Additionally, in the policy statement, the FTC announced that it would require buyers of divested assets subject to a merger consent order to agree to seek prior approval of any future sale of those assets. for at least ten years. This will discourage some buyers from divestment and likely reduce the value of the transferred assets. Finally, the Commission’s policy statement indicated that in cases where the Commission files a complaint and the parties subsequently withdraw from the transaction, the agency will decide on a case-by-case basis whether to seek a pre-approval order. This would require a court order or an agreement between the parties.
The Department of Justice (DOJ) Antitrust Division did not join the FTC’s announcement of its pre-approval policy, creating an area of further divergence between the DOJ’s merger review policies and practices and the FTC – a divergence that could have a significant impact on transactions. .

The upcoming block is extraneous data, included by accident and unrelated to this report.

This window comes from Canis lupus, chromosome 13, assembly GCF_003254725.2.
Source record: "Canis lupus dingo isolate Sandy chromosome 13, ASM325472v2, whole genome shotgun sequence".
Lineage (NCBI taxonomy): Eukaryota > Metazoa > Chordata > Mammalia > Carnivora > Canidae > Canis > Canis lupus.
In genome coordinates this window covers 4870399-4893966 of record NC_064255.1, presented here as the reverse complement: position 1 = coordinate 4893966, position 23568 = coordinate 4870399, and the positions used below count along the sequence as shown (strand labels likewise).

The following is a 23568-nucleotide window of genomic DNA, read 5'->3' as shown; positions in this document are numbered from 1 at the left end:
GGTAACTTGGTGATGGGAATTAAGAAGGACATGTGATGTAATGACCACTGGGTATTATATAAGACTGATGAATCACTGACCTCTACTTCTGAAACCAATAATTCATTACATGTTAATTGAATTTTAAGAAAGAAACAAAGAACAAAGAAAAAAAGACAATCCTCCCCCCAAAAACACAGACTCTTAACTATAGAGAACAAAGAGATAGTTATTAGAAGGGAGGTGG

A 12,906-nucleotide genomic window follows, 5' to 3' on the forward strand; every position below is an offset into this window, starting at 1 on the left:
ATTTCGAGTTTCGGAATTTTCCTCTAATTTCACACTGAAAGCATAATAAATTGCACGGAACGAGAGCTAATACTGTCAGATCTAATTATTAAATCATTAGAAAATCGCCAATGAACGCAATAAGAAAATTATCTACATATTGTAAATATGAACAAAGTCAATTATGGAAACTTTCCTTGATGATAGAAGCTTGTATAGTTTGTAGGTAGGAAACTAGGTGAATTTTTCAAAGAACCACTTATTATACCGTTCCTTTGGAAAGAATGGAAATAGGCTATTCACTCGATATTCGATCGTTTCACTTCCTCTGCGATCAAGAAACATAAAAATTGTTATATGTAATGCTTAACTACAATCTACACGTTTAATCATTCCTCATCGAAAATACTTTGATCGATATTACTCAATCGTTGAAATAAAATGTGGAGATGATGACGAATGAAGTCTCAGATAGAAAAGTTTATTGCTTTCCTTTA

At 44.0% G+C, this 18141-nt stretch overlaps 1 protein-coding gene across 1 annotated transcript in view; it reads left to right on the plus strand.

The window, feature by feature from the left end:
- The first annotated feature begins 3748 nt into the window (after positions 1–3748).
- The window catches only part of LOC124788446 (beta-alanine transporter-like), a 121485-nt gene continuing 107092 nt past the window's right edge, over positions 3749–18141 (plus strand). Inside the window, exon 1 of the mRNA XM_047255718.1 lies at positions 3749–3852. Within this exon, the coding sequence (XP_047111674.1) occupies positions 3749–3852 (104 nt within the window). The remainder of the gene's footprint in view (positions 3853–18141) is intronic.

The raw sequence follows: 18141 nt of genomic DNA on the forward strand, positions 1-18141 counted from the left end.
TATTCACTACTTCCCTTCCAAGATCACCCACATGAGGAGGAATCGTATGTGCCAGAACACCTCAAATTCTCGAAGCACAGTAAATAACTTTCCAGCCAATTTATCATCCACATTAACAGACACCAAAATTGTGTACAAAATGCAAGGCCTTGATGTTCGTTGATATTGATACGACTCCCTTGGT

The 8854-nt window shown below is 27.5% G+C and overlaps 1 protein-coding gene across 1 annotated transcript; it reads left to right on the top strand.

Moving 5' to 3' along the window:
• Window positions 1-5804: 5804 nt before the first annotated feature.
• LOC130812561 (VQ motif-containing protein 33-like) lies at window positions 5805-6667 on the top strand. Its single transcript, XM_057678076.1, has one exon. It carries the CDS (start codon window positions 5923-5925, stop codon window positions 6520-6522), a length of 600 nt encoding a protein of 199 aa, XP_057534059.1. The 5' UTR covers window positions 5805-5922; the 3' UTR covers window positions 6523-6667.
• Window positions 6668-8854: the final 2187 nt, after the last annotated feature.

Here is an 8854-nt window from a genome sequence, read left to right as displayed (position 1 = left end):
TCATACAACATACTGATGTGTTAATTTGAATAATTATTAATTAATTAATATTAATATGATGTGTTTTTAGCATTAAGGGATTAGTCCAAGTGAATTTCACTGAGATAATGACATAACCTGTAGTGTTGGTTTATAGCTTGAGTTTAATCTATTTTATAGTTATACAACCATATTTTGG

What this means for companies considering mergers
While the FTC is likely to be the antitrust agency responsible for reviewing the transaction, companies considering a merger or acquisition should carefully assess the risk that the Commission will require a consent order to resolve a competition issue and will companies to agree to any pre-approval arrangements that the FTC will require. If you are likely to make a consent order, expect the costs and time associated with obtaining regulatory approval for the transaction to increase. Additionally, accepting the pre-approval arrangements will have a long-term impact on the time and expense associated with future transactions.